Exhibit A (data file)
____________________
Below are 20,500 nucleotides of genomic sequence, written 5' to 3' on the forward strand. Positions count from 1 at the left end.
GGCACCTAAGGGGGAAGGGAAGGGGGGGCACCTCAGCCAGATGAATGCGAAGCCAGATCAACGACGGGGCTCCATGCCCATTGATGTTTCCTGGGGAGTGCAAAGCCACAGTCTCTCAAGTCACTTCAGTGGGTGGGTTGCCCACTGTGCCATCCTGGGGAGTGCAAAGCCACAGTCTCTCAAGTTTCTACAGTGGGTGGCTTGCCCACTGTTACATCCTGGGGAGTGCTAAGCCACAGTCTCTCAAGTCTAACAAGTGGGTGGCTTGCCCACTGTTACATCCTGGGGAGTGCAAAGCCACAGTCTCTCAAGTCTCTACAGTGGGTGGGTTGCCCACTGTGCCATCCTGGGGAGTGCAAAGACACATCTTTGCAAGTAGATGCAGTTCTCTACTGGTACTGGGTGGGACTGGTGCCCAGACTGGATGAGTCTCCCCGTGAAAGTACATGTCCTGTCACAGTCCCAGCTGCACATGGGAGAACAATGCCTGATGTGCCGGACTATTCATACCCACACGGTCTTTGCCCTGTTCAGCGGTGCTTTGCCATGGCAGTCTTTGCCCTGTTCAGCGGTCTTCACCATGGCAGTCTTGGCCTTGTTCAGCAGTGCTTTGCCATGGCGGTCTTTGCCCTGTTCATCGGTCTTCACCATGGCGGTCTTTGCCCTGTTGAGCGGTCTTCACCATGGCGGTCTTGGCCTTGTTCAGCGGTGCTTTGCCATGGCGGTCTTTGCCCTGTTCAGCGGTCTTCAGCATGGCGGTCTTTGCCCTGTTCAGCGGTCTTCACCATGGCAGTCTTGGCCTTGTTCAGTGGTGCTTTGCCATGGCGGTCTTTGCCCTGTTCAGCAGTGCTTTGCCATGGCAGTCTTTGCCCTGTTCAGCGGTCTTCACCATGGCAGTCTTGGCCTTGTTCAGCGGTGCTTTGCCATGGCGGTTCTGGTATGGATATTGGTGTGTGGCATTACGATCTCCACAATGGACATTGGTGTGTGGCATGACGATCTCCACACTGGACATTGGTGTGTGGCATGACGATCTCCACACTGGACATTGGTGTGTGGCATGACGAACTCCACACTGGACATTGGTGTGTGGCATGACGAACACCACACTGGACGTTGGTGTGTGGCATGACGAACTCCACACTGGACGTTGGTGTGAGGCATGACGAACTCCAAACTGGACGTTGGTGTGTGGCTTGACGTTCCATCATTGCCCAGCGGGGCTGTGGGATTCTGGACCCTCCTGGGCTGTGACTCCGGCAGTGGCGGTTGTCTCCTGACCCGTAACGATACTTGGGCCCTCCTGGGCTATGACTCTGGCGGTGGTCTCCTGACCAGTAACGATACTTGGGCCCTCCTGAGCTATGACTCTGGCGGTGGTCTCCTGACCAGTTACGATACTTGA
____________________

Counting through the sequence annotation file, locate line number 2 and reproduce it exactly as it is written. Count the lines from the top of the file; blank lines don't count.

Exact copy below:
GGCACCTAAGGGGGAAGGGAAGGGGGGGCACCTCAGCCAGATGAATGCGAAGCCAGATCAACGACGGGGCTCCATGCCCATTGATGTTTCCTGGGGAGTGCAAAGCCACAGTCTCTCAAGTCACTTCAGTGGGTGGGTTGCCCACTGTGCCATCCTGGGGAGTGCAAAGCCACAGTCTCTCAAGTTTCTACAGTGGGTGGCTTGCCCACTGTTACATCCTGGGGAGTGCTAAGCCACAGTCTCTCAAGTCTAACAAGTGGGTGGCTTGCCCACTGTTACATCCTGGGGAGTGCAAAGCCACAGTCTCTCAAGTCTCTACAGTGGGTGGGTTGCCCACTGTGCCATCCTGGGGAGTGCAAAGACACATCTTTGCAAGTAGATGCAGTTCTCTACTGGTACTGGGTGGGACTGGTGCCCAGACTGGATGAGTCTCCCCGTGAAAGTACATGTCCTGTCACAGTCCCAGCTGCACATGGGAGAACAATGCCTGATGTGCCGGACTATTCATACCCACACGGTCTTTGCCCTGTTCAGCGGTGCTTTGCCATGGCAGTCTTTGCCCTGTTCAGCGGTCTTCACCATGGCAGTCTTGGCCTTGTTCAGCAGTGCTTTGCCATGGCGGTCTTTGCCCTGTTCATCGGTCTTCACCATGGCGGTCTTTGCCCTGTTGAGCGGTCTTCACCATGGCGGTCTTGGCCTTGTTCAGCGGTGCTTTGCCATGGCGGTCTTTGCCCTGTTCAGCGGTCTTCAGCATGGCGGTCTTTGCCCTGTTCAGCGGTCTTCACCATGGCAGTCTTGGCCTTGTTCAGTGGTGCTTTGCCATGGCGGTCTTTGCCCTGTTCAGCAGTGCTTTGCCATGGCAGTCTTTGCCCTGTTCAGCGGTCTTCACCATGGCAGTCTTGGCCTTGTTCAGCGGTGCTTTGCCATGGCGGTTCTGGTATGGATATTGGTGTGTGGCATTACGATCTCCACAATGGACATTGGTGTGTGGCATGACGATCTCCACACTGGACATTGGTGTGTGGCATGACGATCTCCACACTGGACATTGGTGTGTGGCATGACGAACTCCACACTGGACATTGGTGTGTGGCATGACGAACACCACACTGGACGTTGGTGTGTGGCATGACGAACTCCACACTGGACGTTGGTGTGAGGCATGACGAACTCCAAACTGGACGTTGGTGTGTGGCTTGACGTTCCATCATTGCCCAGCGGGGCTGTGGGATTCTGGACCCTCCTGGGCTGTGACTCCGGCAGTGGCGGTTGTCTCCTGACCCGTAACGATACTTGGGCCCTCCTGGGCTATGACTCTGGCGGTGGTCTCCTGACCAGTAACGATACTTGGGCCCTCCTGAGCTATGACTCTGGCGGTGGTCTCCTGACCAGTTACGATACTTGA